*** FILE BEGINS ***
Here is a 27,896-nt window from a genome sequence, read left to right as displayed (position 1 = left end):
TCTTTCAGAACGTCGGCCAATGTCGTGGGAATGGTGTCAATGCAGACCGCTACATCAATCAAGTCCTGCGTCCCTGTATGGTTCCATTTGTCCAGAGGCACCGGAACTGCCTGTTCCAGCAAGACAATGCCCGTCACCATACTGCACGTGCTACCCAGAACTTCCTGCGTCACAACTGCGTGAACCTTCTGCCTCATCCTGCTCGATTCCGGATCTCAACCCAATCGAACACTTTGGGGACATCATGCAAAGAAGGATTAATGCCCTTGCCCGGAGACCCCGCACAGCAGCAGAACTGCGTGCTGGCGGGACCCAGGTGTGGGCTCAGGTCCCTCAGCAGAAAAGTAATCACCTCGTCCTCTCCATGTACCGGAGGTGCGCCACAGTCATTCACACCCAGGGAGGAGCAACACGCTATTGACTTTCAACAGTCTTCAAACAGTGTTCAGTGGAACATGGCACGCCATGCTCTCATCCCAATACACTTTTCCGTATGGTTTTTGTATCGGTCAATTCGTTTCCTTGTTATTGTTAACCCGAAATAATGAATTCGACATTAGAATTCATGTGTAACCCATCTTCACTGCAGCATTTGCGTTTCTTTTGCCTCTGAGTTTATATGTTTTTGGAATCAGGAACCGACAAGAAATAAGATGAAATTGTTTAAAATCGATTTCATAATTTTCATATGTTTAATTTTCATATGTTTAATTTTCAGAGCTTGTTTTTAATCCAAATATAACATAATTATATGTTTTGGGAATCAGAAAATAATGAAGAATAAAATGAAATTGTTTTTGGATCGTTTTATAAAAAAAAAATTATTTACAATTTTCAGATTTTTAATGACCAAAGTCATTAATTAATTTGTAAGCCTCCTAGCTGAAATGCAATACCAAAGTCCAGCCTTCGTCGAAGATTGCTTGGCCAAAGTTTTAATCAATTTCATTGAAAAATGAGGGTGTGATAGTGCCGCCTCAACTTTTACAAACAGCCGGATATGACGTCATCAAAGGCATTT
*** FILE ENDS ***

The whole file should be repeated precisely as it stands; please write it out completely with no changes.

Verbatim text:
Here is a 27,896-nt window from a genome sequence, read left to right as displayed (position 1 = left end):
TCTTTCAGAACGTCGGCCAATGTCGTGGGAATGGTGTCAATGCAGACCGCTACATCAATCAAGTCCTGCGTCCCTGTATGGTTCCATTTGTCCAGAGGCACCGGAACTGCCTGTTCCAGCAAGACAATGCCCGTCACCATACTGCACGTGCTACCCAGAACTTCCTGCGTCACAACTGCGTGAACCTTCTGCCTCATCCTGCTCGATTCCGGATCTCAACCCAATCGAACACTTTGGGGACATCATGCAAAGAAGGATTAATGCCCTTGCCCGGAGACCCCGCACAGCAGCAGAACTGCGTGCTGGCGGGACCCAGGTGTGGGCTCAGGTCCCTCAGCAGAAAAGTAATCACCTCGTCCTCTCCATGTACCGGAGGTGCGCCACAGTCATTCACACCCAGGGAGGAGCAACACGCTATTGACTTTCAACAGTCTTCAAACAGTGTTCAGTGGAACATGGCACGCCATGCTCTCATCCCAATACACTTTTCCGTATGGTTTTTGTATCGGTCAATTCGTTTCCTTGTTATTGTTAACCCGAAATAATGAATTCGACATTAGAATTCATGTGTAACCCATCTTCACTGCAGCATTTGCGTTTCTTTTGCCTCTGAGTTTATATGTTTTTGGAATCAGGAACCGACAAGAAATAAGATGAAATTGTTTAAAATCGATTTCATAATTTTCATATGTTTAATTTTCATATGTTTAATTTTCAGAGCTTGTTTTTAATCCAAATATAACATAATTATATGTTTTGGGAATCAGAAAATAATGAAGAATAAAATGAAATTGTTTTTGGATCGTTTTATAAAAAAAAAATTATTTACAATTTTCAGATTTTTAATGACCAAAGTCATTAATTAATTTGTAAGCCTCCTAGCTGAAATGCAATACCAAAGTCCAGCCTTCGTCGAAGATTGCTTGGCCAAAGTTTTAATCAATTTCATTGAAAAATGAGGGTGTGATAGTGCCGCCTCAACTTTTACAAACAGCCGGATATGACGTCATCAAAGGCATTT